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N.C. bill could pressure cities to raise taxes or cut spending

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  • Charlotte sends Ed Driggs as emissary to Raleigh
  • Senate panels pass bill to lift fracking moratorium
  • E-cigarette tax

    In the bill that won tentative approval Tuesday, the House rejected a Charlotte lawmaker’s effort to give more study to a provision involving e-cigarettes.

    The bill would levy a 5-cent tax on a milliliter of the fluid in so-called vapor products.

    Democratic Rep. Becky Carney of Charlotte argued that the provision, which first appeared a week ago at the request of R.J. Reynolds, needed further study. She said she has questions about the amount of the tax and also the product itself, which is still being studied by the Food and Drug Administration.

    “This is a huge step we’re about to take,” Carney told colleagues. “It merits debate as a separate stand-alone bill.”

    But others, including Republican Rep. Ruth Samuelson of Charlotte, said the tax could always be raised.

    Bill sponsor Julia Howard alluded to a major announcement this month, apparently involving the manufacture of e-cigarettes.

    “A new and different product is going to be announced in North Carolina in the next few days, a safer e-cigarette,” she said. She did not identify the manufacturer. Jim Morrill



RALEIGH A bill tentatively approved Tuesday by the N.C. House could pressure city officials across the state to raise taxes or cut services, according to the director of the League of Municipalities.

His comments came after the House tentatively passed a far-ranging, 56-page tax bill. Among other things, it would replace the privilege license tax cities collect from businesses and cap it at $100.

Legislative staff estimates the change would cost North Carolina cities $25 million a year and Charlotte alone $8.5 million.

“You’ll see cities go one of two ways: across-the-board service cuts or across-the-board tax increases,” said Paul Meyer, executive director of the N.C. League of Municipalities.

Local governments may have dodged another financial bullet Tuesday.

A Senate bill on hydraulic fracturing, or fracking, contained a provision that would have capped the amount of tax revenues cities and counties receive at 8 percent over those of the previous year. Local government groups argued that would limit their ability to pay for bonds or keep up with growth. The measure was pulled from the bill for further study.

But changes to the business privilege license tax remain alive.

Statewide, 330 cities impose the tax. Charlotte caps its at $10,000 per business. The minimum is $50 per business location. It is generally tallied at 60 cents for each $1,000 of revenue a business generates.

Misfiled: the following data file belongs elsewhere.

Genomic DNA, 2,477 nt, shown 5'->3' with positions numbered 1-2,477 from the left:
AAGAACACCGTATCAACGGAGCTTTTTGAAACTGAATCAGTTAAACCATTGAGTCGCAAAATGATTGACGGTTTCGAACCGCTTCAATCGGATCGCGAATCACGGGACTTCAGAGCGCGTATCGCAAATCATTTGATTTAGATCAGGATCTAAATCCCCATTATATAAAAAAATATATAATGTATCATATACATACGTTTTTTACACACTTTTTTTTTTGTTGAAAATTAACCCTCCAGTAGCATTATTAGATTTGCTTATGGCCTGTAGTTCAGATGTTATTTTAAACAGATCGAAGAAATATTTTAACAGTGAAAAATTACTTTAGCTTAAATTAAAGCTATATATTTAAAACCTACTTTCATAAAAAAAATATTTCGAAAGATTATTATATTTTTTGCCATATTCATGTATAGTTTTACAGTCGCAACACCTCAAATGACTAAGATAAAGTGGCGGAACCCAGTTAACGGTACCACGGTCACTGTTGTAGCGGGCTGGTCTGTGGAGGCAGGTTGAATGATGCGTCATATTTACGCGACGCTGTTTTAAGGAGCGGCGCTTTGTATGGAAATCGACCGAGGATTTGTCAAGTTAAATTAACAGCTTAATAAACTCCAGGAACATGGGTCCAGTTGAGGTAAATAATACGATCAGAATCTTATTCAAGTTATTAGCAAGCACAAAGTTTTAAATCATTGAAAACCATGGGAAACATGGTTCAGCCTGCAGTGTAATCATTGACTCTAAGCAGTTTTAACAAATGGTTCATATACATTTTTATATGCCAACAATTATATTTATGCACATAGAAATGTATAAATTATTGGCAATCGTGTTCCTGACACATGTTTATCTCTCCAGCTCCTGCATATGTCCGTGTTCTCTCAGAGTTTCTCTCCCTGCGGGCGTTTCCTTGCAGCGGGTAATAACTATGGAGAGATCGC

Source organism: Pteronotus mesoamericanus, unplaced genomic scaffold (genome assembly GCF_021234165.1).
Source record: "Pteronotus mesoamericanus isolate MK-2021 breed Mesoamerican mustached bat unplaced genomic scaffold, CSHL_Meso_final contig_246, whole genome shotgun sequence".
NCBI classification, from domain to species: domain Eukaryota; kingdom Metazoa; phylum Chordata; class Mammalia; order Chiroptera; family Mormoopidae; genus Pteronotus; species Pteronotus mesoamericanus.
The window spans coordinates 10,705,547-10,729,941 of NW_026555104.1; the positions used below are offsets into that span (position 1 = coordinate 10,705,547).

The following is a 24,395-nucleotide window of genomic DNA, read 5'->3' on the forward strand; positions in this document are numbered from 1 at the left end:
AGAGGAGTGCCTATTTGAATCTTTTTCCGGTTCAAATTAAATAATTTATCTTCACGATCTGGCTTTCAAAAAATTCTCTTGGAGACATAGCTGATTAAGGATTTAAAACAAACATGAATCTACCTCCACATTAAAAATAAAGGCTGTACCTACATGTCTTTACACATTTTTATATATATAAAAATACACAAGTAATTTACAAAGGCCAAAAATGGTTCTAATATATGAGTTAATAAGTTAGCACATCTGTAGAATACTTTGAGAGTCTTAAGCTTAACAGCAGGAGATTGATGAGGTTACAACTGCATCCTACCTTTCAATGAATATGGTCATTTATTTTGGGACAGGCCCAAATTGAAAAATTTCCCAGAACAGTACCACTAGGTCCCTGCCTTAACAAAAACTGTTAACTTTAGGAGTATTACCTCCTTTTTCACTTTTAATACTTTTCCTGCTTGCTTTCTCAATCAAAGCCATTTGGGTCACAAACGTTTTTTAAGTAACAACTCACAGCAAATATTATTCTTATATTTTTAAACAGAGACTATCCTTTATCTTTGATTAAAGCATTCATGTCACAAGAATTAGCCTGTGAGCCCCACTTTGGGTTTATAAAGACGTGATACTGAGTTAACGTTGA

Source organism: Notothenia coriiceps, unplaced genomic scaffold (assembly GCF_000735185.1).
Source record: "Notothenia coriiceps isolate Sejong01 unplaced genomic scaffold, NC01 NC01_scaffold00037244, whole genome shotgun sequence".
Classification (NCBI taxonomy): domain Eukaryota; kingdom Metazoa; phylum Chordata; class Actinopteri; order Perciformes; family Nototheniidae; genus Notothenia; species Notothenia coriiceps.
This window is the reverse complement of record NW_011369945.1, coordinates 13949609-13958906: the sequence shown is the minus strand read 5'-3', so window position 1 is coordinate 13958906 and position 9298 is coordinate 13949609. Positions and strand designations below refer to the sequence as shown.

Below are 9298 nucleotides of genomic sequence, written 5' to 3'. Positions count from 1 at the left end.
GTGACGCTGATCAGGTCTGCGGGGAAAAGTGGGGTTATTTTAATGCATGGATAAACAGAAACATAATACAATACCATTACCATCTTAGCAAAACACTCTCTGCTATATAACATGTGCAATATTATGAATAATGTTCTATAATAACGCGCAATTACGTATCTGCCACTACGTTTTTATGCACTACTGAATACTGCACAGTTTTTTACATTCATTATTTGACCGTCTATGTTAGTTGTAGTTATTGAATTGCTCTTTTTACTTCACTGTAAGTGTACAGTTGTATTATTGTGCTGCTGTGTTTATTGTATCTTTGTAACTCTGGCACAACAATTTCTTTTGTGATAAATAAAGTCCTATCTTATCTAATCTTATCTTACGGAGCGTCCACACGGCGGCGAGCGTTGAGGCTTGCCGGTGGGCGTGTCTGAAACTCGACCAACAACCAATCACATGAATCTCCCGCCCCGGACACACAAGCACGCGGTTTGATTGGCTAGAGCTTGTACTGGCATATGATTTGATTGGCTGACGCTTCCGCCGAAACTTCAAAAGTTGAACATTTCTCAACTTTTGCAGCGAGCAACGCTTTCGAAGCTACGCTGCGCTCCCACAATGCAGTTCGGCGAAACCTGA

One longtime critic of the tax is former Democratic Sen. – now Mayor – Dan Clodfelter. Clodfelter called the current tax “a crazy quilt,” with individual cities levying it in different amounts with different criteria. That doesn’t mean the mayor likes the current changes.

“If we repeal the tax we’ve got to replace the tax so we don’t mess up local budgets,” he said recently. “I think the tax is archaic and can’t be administered fairly. (But) I’ve never proposed to eliminate it without providing a substitute.”

Meyer calls the state’s estimate that the changes would cost $25 million “the rosiest of all projections.” That’s because it assumes cities would tax all businesses in their jurisdictions, not just some. Take Raleigh, for example. The city is projected to lose $3.4 million under the proposed change.

Now it levies the privilege tax on 20,000 businesses. The state based its projection on the assumption it would find and tax an additional 28,000, according to Meyer of the municipal league.

Democratic Rep. Paul Luebke of Durham said the current tax may have its problems, but it was unfair to change it in a way that would hurt cities. Durham stands to lose $2.2 million.

“Durham should not have to take that kind of hit,” he said during the House debate.

The bill passed 83-35, with 10 Democrats, including Rep. Tricia Cotham of Matthews, joining Republicans to pass it.

Republican Rep. Bill Brawley of Matthews said the loss of the tax would force cities to make priorities. He called the revenue loss “a manageable situation.”

“It does not require the loss of a single firefighter, a single policeman, a single ambulance,” he told colleagues.

Charlotte City Manager Ron Carlee is not recommending any property tax increase this year. The city’s general fund budget for the upcoming year is expected to be about $580 million. The business privilege tax comprises about 3 percent of that amount.

Meyer was also watching the proposal to cap city and country tax revenues at 8 percent above the previous year.

“Whenever the legislature is in session, there’s always friction between state and local governments,” he said.

Morrill: 704-358-5059
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